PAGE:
What we know about personal injury
At National Accident Helpline we know from our daily conversations with injured people just how much a personal injury can affect every aspect of a person's life, from the financial cost of loss of earnings and medical bills, to the emotional stress on an individual and their family. The aftermath of an accident can be a hugely overwhelming time.
As the UK's leading provider of personal injury advice, services and support, we wanted to uncover the financial, emotional and practical effect that a personal injury can have - from loss of earnings to stress and lifestyle changes, as well as the ripple effect on friends and family.
The Real Cost of Personal Injury report
Working alongside independent research organisation YouGov, we've undertaken a wide-ranging survey to provide a snapshot of the challenges faced for those injured through no fault of their own. We've written up these findings in a report, The Real Cost of Personal Injury.
The report includes a full breakdown of the research as well as a number of case studies that illustrate how a personal injury can leave people feeling at their lowest point.
What we have found out
The following are just some of the issues we uncovered, ranging from significant financial losses to life-changing career consequences, along with very real fears and concerns:
- More than a quarter (26%) of Brits surveyed who suffered a personal injury which was not their fault lost out on earnings
- Of those who lost earnings, over one in five (22%) lost £10,000 or more
- Over a third (35%) had to take more than a month off work or other essential commitments
- In fact, just over one in 10 (11%) lost or had to give up their job completely
- Half (50%) were anxious about how long they would take to recover
- 17% were concerned they would lose their job if they took time off work
- Almost one in five (19%) felt guilty about the impact on their spouse or partner
What do people think?
Meanwhile, challenging the perception of a compensation culture in the UK, we found that the overwhelming majority of respondents who have or intend to make a claim used or intended to use their compensation to get back to the position they were in before suffering their accident or injury - exactly what compensation is intended to do.
- 37% used or plan to use their compensation to replace lost earnings
- 30% said it was to cover the cost of rehab and medication
- 21% of respondents said they used their claim to pay off debts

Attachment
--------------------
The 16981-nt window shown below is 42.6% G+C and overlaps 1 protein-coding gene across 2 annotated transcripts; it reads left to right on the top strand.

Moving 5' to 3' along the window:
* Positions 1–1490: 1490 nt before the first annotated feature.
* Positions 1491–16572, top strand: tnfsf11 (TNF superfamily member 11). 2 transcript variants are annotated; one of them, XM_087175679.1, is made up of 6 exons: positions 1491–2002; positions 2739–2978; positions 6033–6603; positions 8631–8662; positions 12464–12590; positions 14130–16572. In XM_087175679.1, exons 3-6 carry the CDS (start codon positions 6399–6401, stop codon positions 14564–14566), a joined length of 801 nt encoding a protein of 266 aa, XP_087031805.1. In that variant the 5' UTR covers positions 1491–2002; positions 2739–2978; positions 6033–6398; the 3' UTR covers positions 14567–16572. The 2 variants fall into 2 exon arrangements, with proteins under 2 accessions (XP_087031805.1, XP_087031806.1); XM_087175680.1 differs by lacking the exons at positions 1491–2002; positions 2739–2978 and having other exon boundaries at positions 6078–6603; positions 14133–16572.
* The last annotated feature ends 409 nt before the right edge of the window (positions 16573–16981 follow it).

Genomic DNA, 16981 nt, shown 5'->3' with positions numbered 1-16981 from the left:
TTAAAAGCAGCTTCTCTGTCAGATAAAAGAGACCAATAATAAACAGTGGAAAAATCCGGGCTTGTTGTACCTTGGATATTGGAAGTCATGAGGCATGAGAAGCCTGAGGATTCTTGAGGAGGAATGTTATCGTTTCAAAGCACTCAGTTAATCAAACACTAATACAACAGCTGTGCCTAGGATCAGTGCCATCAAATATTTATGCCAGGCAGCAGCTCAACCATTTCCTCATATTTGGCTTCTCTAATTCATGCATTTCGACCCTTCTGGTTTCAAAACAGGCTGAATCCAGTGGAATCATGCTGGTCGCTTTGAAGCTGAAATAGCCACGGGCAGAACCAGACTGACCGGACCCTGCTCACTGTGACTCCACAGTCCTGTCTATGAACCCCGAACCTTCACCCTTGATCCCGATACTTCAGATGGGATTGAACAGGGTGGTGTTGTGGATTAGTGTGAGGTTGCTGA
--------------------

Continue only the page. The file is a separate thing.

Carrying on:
- 19% added to their savings
Claiming is not just about securing financial recompense, however. Almost a third (32%) of those who made a claim said they wanted to make sure the same accident couldn't happen to someone else.
Respondents to our survey also cited feelings of anger and frustration at those who had caused their accident, and in many cases a desire for an apology.
- 47% were angry and/or frustrated with the person or company who caused their accident
- 37% were keen for the person or company at fault to acknowledge responsibility and apologise
- 54% felt their injury could have been avoided
Yet despite the worthwhile uses cited for compensation and, for many, the desire to create a safer environment and right a wrong by making a claim, more than one in five (21%) of those who made a claim feel there is a ‘compensation culture' in the UK - and the figure rises to more than two in five (42%) among non-claimants.
It's critical to understand the real cost of personal injury to an individual, as we know the legal landscape is set to change - partly in response to the widespread view that the UK is in the grip of so-called compensation culture.
The Government is currently considering plans to raise the small claims limit for personal injury to £5,000 and remove the right to general damages for soft tissue injuries.
The proposed changes are mainly aimed at tackling fraudulent claims and reducing the number of nuisance calls made by rogue companies in the personal injury sector.
However, they would increase the number of cases going through the small claims court, where legal costs can't be recovered from the losing side, and we could see more people with life-altering injuries and complex claims having to represent themselves in court.
These changes would significantly reduce access to justice and legal advice that many people need.
So while we're pleased that a number of sensible proposals, including action against nuisance calls, have been made, we are also focused on ensuring that the rights of genuine claimants are effectively balanced with the goal of tackling fraud.
What we will do
Using our research, we will continue to work with the Government to ensure that people with legitimate cases are supported to get their lives back on track, and secure the justice they deserve.
We want the voices of personal injury sufferers to be heard amongst this noisy debate.